Police superintendent Ronald Chalmers is determined to pin the gangbanger’s almost-murder on Jack, but he is preoccupied with Sophie and whether or not she’s in eternal torment—or if demons are torturing and deceiving him in order to gain the ultimate prize. With time running out, he’ll have to face down Chalmers and the police, south London gangs, and Hell itself in order to find the answer…

A riveting climax to The Nightingale Trilogy, Nightmare is a freight train of action, intensity, and suspense that delivers the force of eternal damnation and the power of the human soul.

Fun read but very fictional. The ending is a bit weak.

*** 1/2

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Ian Fleming: Licence to Kill

by Nigel Cawthorne

There have been many different James Bonds. Seven actors have played him in the official movies alone, and everyone has their favourite.

But there was only one Ian Fleming.
He is always pictured wearing a bow tie and usually with a cigarette holder or a gun in his hand.
Suave, sophisticated, Ian Fleming wanted to be James Bond, but when he was Naval Intelligence during World War II his plans to be a man of action were constantly thwarted by his superiors who thought he was too valuable to risk losing.
Yet he still smoked, drank and womanized, and shared many other characteristics with his famous hero.
Of his James Bond books, Ian Fleming said: “Everything I write has a precedent in truth.”
While Fleming was very conscious that his Bond books were pure fantasy, he insisted that everything withing them had its foundation in reality.
All the gadgets – in the books at least – he had come across in the war. The contacts he had made in the British intelligence services and the CIA also proved vital, and many of the plotlines mimic wartime operations he himself had planned.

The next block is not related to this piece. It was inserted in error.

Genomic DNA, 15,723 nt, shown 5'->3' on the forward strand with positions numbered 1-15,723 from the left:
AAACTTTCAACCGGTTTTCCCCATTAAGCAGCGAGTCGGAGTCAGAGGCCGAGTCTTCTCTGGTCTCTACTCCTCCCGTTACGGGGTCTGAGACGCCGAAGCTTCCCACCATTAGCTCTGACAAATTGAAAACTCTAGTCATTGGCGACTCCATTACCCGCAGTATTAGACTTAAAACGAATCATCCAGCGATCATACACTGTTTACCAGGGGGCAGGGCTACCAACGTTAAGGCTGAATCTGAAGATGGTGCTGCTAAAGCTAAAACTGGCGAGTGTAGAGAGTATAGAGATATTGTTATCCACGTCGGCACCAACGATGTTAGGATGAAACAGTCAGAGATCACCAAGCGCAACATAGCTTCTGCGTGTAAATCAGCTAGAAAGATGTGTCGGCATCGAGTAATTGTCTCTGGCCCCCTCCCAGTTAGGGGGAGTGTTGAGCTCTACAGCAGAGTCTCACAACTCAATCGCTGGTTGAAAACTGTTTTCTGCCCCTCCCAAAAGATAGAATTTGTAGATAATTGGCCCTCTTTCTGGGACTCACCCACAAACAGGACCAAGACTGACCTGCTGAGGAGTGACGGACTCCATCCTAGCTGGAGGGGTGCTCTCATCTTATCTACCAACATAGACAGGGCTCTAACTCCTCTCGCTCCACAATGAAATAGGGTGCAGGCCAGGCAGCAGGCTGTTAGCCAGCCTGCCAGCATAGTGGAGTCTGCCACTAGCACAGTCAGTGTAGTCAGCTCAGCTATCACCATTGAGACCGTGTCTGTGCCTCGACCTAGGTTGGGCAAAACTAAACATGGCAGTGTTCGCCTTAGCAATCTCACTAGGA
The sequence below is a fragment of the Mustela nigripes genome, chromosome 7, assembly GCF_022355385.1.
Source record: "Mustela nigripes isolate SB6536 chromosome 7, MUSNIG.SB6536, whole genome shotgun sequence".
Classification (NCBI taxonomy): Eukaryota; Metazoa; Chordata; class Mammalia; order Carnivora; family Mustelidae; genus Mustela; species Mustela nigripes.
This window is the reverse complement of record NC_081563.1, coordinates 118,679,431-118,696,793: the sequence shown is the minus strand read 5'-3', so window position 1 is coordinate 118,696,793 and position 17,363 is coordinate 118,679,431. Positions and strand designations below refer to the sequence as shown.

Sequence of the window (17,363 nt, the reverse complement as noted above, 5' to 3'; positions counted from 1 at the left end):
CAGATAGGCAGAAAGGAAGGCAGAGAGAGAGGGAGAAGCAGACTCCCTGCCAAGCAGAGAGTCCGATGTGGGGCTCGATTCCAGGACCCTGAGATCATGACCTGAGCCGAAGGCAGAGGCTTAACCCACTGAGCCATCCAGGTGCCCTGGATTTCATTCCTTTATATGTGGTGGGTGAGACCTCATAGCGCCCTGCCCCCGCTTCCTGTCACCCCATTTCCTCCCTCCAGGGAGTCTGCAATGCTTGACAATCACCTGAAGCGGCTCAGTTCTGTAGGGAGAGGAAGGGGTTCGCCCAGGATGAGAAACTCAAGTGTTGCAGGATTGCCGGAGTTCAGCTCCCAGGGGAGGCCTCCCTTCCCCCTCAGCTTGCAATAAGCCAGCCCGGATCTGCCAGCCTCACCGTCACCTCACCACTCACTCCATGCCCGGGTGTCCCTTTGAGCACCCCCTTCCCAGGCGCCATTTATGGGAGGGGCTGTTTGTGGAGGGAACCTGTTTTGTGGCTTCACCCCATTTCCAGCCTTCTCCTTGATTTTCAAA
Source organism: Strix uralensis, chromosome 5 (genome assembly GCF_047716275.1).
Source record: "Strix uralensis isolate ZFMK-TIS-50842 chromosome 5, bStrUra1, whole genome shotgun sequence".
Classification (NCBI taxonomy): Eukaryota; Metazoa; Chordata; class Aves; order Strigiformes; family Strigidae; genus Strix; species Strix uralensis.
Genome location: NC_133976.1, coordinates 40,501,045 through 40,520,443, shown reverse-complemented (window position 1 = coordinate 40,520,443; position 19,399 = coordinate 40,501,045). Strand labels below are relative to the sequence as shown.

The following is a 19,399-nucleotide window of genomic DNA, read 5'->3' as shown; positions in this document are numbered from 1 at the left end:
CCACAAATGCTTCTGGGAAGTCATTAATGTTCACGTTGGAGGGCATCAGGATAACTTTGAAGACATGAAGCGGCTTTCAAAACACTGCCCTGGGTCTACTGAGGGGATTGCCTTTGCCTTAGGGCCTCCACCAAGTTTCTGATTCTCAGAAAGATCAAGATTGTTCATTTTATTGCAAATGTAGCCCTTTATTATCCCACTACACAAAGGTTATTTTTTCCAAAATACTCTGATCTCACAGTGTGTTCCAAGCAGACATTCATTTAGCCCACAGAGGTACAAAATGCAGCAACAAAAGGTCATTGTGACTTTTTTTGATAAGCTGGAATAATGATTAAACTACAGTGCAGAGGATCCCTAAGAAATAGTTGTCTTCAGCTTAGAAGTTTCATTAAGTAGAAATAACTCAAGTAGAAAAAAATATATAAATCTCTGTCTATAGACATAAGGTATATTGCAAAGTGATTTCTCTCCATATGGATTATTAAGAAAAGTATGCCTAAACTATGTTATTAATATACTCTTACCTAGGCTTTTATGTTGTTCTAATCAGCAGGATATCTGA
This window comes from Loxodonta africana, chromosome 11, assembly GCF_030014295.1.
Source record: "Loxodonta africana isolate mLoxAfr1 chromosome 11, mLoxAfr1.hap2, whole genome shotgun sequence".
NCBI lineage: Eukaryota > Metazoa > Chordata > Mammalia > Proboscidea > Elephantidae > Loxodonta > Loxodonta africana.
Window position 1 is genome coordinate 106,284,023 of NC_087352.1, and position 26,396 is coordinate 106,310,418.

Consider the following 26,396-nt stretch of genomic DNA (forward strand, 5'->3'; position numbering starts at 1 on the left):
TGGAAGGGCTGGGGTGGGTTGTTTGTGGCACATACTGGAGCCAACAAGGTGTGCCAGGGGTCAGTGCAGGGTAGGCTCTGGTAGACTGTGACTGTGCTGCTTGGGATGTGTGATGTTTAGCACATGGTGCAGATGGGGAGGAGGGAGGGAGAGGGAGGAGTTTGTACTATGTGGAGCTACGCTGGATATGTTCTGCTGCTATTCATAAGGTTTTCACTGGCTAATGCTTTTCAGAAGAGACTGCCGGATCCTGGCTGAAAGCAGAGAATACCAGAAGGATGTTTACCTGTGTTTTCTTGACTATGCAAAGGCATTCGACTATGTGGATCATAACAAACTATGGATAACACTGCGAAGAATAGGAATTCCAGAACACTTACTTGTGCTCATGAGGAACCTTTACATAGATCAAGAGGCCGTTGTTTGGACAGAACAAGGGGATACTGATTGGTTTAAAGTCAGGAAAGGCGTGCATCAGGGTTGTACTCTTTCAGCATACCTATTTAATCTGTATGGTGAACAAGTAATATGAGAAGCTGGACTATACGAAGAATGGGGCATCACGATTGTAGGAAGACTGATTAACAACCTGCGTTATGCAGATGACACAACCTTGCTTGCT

James Bond is a remarkable creation, infested with many of the demons that plagued the remarkable man who created him.
But how true is James Bond’s character to Ian Fleming?
And what shaped the man who created the stories that have thriller the world for the last fifty years?
'Ian Fleming: License To Kill' is an essential biography of one of the greatest popular story-tellers of the last century.

Excellent and very enlightening! A good read!!

**** 1/2

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You Only Live Once (A James Flynn Escapade Book 1)

by Haris Orkin

James Flynn is an expert shot, a black belt in karate, fluent in four languages and irresistible to women. He’s also a heavily medicated patient in a Los Angeles psychiatric hospital. Flynn believes his locked ward is the headquarters of Her Majesty’s Secret Service and that he is a secret agent with a license to kill.

When the hospital is acquired by a new HMO, Flynn is convinced that the Secret Service has been infiltrated by the enemy. He escapes to save the day, and in the process, Flynn kidnaps a young Hispanic orderly named Sancho.

This crazy day trip turns into a very real adventure when Flynn is mistaken for an actual secret agent. Paranoid delusions have suddenly become reality, and now it’s up to a mental patient and a terrified orderly to bring down an insecure, evil genius bent on world domination.

A fun read! A spoof on James Bond.

****1/2